Republican state leaders must decide quickly whether to implement it or have the federal government do so. Obama also faces imminent challenges to carry out the legislation.
By Noam N. Levey, Washington Bureau
5:49 PM PST, November 8, 2012
WASHINGTON — President Obama's victory all but assures that his landmark healthcare law and its guarantee of insurance coverage for nearly all Americans will be implemented, effectively putting an end to the Republican campaign to derail the law.
That outcome — which seemed almost unimaginable this spring when the Supreme Court considered whether the Affordable Care Act was constitutional — puts immediate pressure on many Republican state leaders who fought it. They must decide in days whether to implement it or have the federal government do it for them.
Tuesday's results also present Obama with a new set of challenges as he tries to fulfill the promise of his signature legislative achievement, the biggest expansion of the social safety net since Medicare and Medicaid were created in 1965.
A few weeks ago, I let some people I don’t know very well put me to sleep, cut open my bum right knee, stick in some metal tools, and whack out some torn cartilage. I trusted them so completely to take good care of me that my heart rate just before sack out ‘n’ whack out time was lower than it would have been had Dunkin’ Donuts run out of coffee.
You might think I could be that relaxed because I had researched exactly what procedure offered me the best chance of a good result, which hospitals and surgeons had the lowest rate of infections and other complications doing this procedure, etc. You might think I — a high-muck-a- muck physician healthcare executive — could do some kind of real comparison of how likely surgeon A in hospital No. 1 would be to make my bum knee the best it could be, with the lowest risk of complications, compared to surgeon B in hospital No. 2.
You’d be wrong. I made my decision about who would do my surgery based on my family doctor’s recommendation, and my hospital choice based on what hospital I knew best. My family doc referred me to one particular surgeon because that surgeon took good care of other patients my doc had referred to him, had good training, did a lot of similar procedures and because he had a good reputation. I don’t think my family doc had any better real data to go on than I did when deciding who should do my surgery, data such as a large analysis of how that surgeon’s knee patients did over the long haul, sophisticated studies of his complication rates, etc.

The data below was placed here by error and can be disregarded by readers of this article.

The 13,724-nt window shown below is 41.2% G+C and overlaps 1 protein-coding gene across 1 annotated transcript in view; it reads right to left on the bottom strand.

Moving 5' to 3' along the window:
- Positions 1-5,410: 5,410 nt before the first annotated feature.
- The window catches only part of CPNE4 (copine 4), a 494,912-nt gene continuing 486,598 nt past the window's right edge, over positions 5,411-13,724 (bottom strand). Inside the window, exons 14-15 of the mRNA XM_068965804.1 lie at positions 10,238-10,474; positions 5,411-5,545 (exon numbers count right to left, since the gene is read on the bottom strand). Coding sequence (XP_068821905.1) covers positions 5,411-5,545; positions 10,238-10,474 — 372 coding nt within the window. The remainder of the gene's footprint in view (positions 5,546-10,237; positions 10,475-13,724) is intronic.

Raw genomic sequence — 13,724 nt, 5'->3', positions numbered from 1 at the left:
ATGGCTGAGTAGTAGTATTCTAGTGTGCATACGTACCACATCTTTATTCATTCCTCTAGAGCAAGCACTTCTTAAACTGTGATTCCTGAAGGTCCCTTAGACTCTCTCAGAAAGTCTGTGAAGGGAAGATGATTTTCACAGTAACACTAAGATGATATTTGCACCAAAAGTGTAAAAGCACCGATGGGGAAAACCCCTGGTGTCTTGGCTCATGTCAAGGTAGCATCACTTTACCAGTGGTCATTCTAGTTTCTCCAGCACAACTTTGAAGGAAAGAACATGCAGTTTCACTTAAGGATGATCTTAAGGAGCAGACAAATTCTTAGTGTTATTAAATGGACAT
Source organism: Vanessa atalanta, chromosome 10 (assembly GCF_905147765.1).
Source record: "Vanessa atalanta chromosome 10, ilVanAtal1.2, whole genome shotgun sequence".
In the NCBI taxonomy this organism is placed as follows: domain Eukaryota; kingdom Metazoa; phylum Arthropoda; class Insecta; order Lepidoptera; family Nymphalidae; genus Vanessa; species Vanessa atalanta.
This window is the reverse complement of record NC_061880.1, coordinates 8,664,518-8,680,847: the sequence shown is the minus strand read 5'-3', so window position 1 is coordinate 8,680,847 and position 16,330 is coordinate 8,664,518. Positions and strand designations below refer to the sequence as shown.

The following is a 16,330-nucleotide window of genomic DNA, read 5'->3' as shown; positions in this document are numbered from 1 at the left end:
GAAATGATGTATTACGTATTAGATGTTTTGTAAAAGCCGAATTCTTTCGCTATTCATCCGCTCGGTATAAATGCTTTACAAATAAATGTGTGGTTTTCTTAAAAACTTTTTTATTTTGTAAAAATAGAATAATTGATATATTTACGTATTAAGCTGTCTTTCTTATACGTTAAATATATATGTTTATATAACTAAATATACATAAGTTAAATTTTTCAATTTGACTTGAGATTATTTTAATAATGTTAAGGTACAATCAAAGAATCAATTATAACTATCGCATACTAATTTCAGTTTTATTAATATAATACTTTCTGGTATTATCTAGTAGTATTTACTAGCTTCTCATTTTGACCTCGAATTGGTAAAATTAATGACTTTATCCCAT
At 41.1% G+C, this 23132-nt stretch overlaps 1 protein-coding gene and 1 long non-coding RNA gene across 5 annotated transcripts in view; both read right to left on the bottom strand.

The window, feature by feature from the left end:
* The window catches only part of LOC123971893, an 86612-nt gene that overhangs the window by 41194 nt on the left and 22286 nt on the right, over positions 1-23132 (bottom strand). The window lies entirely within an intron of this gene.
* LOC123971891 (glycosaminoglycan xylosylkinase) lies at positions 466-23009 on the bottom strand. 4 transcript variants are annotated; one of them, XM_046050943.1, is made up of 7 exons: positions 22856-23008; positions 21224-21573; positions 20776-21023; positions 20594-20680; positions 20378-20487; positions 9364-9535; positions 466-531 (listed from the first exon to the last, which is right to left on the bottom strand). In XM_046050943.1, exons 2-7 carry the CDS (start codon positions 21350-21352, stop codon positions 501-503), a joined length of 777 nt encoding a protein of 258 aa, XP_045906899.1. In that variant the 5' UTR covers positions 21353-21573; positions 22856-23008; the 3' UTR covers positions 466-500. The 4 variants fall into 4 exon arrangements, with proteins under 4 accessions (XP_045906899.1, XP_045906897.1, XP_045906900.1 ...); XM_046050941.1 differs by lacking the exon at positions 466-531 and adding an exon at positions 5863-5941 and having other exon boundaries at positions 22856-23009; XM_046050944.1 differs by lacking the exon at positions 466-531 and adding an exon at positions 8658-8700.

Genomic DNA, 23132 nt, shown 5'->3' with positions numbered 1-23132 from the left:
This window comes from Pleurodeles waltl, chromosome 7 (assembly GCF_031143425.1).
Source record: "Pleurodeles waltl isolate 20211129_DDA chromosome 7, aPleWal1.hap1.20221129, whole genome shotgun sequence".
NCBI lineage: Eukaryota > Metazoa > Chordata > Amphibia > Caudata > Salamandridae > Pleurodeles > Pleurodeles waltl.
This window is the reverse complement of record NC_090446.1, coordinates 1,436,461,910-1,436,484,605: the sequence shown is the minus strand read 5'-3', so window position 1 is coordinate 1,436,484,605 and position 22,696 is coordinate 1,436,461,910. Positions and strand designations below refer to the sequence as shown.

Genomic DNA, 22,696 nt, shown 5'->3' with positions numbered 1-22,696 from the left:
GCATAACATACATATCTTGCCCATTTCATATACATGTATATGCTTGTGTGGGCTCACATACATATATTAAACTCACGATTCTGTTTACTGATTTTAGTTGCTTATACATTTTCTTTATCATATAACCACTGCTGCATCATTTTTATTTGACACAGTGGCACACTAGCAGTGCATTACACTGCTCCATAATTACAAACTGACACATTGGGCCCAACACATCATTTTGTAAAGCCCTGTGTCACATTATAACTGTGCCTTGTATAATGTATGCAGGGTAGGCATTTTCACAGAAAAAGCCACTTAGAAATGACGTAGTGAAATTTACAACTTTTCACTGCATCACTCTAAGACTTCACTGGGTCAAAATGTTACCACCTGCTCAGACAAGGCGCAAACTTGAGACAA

What does it mean when two very influential physicians with access to all kinds of information about physicians and the quality of care they provide don’t have really good comparative information about which surgeons would provide the best care for them and their patients? Simple: it means that kind of information does not exist about most surgeons, surgical procedures, or hospitals where the surgery is performed. For most care we receive, we simply cannot reliably compare one hospital, or one surgeon, or one family doc, to another.
Even when we can get what looks like good information — comparisons of surgical infections for surgeons or hospitals doing the same procedure — we often have little idea how reliable that information really is. If the sample size was small, if Dr. Femur-Whacker with the higher infection rate had more diabetic patients than Dr. Art Rittic with the lower infection rate, the comparative numbers may be meaningless.
That means we are often stuck instead making assumptions based on surrogate measures of quality. We compare hospital size because there is some evidence that the more procedures a hospital and a surgeon do together, the better their outcomes. However, those studies compare classes of hospitals (larger versus smaller), and not one specific hospital to another. That makes it difficult to know if the results apply to a specific larger or smaller hospital to which you have access.
We use reputation as a surrogate, hoping that if a surgeon or hospital has a good reputation with our family doc, they must be pretty good. We use awards and “seals of approval,” from external expert healthcare agencies such as The Joint Commission. These also, however, do not reliably tell us about our individual chances of doing well after undergoing a specific procedure at the hands of a specific surgeon at such hospitals.
How do we make up for this lack of good, reliable information? Gather all the information we can, get second opinions before we have a procedure we might not need, search websites such ashospitalcompare.hhs.gov for what quality data does exist, ask why you are being referred to one particular surgeon or specialist versus another, ask surgeons how often they and their surgical team do this procedure, etc. Be a better part of the surgical team than most patients: be informed, ask good questions, make sure everyone who touches you cleans their hands in front of you, ask for good instructions and follow them carefully, etc.
By Carl Finamore BeyondChron (San Francisco), Nov. 5, 2012